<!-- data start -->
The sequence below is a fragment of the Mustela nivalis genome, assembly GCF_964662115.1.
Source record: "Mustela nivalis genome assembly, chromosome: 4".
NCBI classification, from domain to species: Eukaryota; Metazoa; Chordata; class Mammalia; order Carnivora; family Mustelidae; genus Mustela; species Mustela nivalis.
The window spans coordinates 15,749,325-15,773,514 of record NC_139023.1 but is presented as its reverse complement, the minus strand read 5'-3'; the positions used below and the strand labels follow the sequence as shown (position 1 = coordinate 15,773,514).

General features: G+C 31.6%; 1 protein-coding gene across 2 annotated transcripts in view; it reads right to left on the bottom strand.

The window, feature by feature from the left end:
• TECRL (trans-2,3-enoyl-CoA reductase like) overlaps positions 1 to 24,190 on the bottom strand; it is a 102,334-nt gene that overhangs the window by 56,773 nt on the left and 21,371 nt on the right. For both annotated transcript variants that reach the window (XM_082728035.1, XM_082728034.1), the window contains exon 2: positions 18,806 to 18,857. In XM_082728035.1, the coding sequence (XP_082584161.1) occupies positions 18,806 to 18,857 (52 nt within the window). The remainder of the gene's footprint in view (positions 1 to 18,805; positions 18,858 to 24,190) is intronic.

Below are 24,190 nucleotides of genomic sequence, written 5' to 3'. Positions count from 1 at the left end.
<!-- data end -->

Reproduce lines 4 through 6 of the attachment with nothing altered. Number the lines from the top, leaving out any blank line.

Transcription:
The window spans coordinates 15,749,325-15,773,514 of record NC_139023.1 but is presented as its reverse complement, the minus strand read 5'-3'; the positions used below and the strand labels follow the sequence as shown (position 1 = coordinate 15,773,514).

General features: G+C 31.6%; 1 protein-coding gene across 2 annotated transcripts in view; it reads right to left on the bottom strand.

The window, feature by feature from the left end: